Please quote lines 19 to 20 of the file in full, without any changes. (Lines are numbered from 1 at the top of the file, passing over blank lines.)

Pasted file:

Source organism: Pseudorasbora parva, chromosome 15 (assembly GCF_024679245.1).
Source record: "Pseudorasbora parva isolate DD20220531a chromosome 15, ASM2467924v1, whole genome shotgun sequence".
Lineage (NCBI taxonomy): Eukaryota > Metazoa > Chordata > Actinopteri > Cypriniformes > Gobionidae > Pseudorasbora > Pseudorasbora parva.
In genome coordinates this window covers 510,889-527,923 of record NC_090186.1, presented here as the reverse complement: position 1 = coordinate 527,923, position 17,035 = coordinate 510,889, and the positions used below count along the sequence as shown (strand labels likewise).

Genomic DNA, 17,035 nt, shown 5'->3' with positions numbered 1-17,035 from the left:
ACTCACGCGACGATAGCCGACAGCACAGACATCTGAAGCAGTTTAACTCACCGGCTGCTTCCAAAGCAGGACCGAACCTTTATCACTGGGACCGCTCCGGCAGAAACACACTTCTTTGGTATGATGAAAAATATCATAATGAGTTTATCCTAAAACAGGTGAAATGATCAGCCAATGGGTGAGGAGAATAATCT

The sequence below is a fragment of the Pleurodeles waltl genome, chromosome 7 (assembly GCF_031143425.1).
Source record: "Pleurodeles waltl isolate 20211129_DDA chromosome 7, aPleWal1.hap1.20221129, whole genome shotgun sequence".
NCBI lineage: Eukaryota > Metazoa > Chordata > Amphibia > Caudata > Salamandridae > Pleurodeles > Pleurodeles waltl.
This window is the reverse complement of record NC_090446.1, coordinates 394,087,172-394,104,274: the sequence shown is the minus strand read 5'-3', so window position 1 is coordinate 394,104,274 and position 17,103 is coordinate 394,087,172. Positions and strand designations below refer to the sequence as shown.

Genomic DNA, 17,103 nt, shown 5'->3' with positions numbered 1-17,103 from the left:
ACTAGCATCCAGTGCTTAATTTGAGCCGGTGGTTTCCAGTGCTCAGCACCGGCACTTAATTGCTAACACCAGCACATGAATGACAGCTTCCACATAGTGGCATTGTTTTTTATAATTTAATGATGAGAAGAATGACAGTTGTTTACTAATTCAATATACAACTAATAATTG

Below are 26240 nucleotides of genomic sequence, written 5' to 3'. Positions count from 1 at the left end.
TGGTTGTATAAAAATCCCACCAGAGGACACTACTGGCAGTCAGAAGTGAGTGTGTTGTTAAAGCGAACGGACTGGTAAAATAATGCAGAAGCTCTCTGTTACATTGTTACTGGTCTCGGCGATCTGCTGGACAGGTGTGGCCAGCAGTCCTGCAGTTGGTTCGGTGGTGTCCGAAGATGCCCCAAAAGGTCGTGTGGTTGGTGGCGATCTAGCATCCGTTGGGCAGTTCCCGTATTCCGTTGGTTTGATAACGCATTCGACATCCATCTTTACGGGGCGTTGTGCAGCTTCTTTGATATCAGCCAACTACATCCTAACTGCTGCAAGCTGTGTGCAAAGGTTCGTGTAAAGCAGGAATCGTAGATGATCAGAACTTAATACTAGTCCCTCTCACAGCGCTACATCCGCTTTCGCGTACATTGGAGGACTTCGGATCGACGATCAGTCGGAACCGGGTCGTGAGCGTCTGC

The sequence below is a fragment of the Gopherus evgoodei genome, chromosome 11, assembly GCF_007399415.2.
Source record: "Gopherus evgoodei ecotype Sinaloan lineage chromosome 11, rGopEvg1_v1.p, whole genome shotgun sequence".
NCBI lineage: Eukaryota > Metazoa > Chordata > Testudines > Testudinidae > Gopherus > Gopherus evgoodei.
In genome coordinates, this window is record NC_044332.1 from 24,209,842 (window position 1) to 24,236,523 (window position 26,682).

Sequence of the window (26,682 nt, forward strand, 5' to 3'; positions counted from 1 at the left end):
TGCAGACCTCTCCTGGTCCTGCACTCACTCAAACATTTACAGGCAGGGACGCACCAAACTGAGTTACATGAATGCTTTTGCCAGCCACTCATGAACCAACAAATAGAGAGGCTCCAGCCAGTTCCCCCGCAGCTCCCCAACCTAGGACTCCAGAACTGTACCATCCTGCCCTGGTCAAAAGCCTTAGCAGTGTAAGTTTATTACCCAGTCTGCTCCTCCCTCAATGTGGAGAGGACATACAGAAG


Sequence of the window (26,682 nt, forward strand, 5' to 3'; positions counted from 1 at the left end):
TGCAGACCTCTCCTGGTCCTGCACTCACTCAAACATTTACAGGCAGGGACGCACCAAACTGAGTTACATGAATGCTTTTGCCAGCCACTCATGAACCAACAAATAGAGAGGCTCCAGCCAGTTCCCCCGCAGCTCCCCAACCTAGGACTCCAGAACTGTACCATCCTGCCCTGGTCAAAAGCCTTAGCAGTGTAAGTTTATTACCCAGTCTGCTCCTCCCTCAATGTGGAGAGGACATACAGAAG